My thought is to change the approach first. Jim Hemerling suggests leaders approach organisational change by putting people first. His five imperatives for putting people first are: inspire through purpose; go all in; give them the tools to succeed;create a culture of continued learning; and have a clear, accountable vision.

Creating a circular thinking work place won’t happen over night. Habits are hard to break. However, when people feel included, wanted, and valued you will be surprised on how fast fear is replaced with trust.

Written by:

Michelle Eades

 

Single Track to Success Reaches for the $1Million Prize

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Glaciers floating on arctic water

UPDATE: Oct. 28, 2016 Single Track to Success was chosen as 1 of 8 finalists for the million dollar Arctic Inspiration Prize. Wishing them continued luck! 

Jane Koepke founded Single Track to Success to be a place where the Yukon’s First Nations youth could find pride in their ancestral land, meaningful employment, along with a sense of well being through trail building and mountain biking. Kim was honoured to be an advisor to the management team getting the project off the ground.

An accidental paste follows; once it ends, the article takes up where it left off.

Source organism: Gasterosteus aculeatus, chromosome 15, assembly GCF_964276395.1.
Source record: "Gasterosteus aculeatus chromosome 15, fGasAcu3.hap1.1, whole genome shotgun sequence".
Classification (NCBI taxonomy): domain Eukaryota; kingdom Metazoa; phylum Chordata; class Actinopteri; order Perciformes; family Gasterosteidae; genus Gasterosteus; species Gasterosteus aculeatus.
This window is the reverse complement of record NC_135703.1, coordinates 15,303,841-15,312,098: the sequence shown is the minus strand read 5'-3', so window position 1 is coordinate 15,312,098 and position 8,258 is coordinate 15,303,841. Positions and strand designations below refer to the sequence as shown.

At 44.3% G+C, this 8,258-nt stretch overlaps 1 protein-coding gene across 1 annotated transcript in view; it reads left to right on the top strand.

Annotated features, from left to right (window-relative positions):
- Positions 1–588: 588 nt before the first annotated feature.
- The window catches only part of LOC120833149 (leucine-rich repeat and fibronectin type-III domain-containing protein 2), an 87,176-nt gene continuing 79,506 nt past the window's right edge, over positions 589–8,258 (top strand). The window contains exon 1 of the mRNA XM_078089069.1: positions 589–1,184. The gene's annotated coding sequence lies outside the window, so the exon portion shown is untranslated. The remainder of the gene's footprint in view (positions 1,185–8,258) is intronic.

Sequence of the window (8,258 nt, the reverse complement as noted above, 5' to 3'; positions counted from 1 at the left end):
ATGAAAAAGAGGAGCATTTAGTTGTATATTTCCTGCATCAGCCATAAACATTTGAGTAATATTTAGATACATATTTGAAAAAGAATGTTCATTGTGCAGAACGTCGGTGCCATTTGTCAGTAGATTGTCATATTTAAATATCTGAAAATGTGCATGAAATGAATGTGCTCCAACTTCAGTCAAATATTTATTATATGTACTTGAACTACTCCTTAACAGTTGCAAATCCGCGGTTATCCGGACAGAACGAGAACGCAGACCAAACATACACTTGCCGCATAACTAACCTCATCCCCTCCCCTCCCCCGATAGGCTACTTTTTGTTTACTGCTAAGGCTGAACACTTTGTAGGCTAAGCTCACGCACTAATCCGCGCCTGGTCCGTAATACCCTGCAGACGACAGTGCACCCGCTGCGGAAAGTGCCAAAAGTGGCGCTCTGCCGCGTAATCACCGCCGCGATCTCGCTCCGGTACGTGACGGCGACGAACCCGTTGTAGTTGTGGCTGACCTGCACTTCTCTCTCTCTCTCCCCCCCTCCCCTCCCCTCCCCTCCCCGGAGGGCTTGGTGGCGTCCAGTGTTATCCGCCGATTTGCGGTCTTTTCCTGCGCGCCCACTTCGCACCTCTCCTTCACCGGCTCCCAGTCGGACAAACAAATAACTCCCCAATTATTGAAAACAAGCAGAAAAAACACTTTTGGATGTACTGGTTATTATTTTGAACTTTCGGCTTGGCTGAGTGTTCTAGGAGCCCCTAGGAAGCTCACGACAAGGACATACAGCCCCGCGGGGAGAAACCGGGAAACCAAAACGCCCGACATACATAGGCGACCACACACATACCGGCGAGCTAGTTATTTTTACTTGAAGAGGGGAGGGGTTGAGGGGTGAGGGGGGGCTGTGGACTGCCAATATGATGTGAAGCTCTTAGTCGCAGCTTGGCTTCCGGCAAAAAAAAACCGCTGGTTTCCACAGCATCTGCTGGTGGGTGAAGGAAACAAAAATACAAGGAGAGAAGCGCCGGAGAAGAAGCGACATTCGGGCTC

Now they are in the running for the Arctic Inspiration Prize. This is a million dollar prize awarded yearly. The prize is awarded to groups who are putting the unique arctic knowledge to use in their communities. Single Track to Success was nominated for this prestigious award and we couldn’t be more proud of them.

Follow their journey on their Facebook Page and cheer them on with us.

3 Successful Examples of Circular Thinking at Work

When companies place their employees on the top of their priority list, profits follow. These three companies demonstrate how a business culture based on the circular traits of relationships, humanity, happiness, and openness can deliver the linear measurements of success owners seek (profits, bottom line, etc.).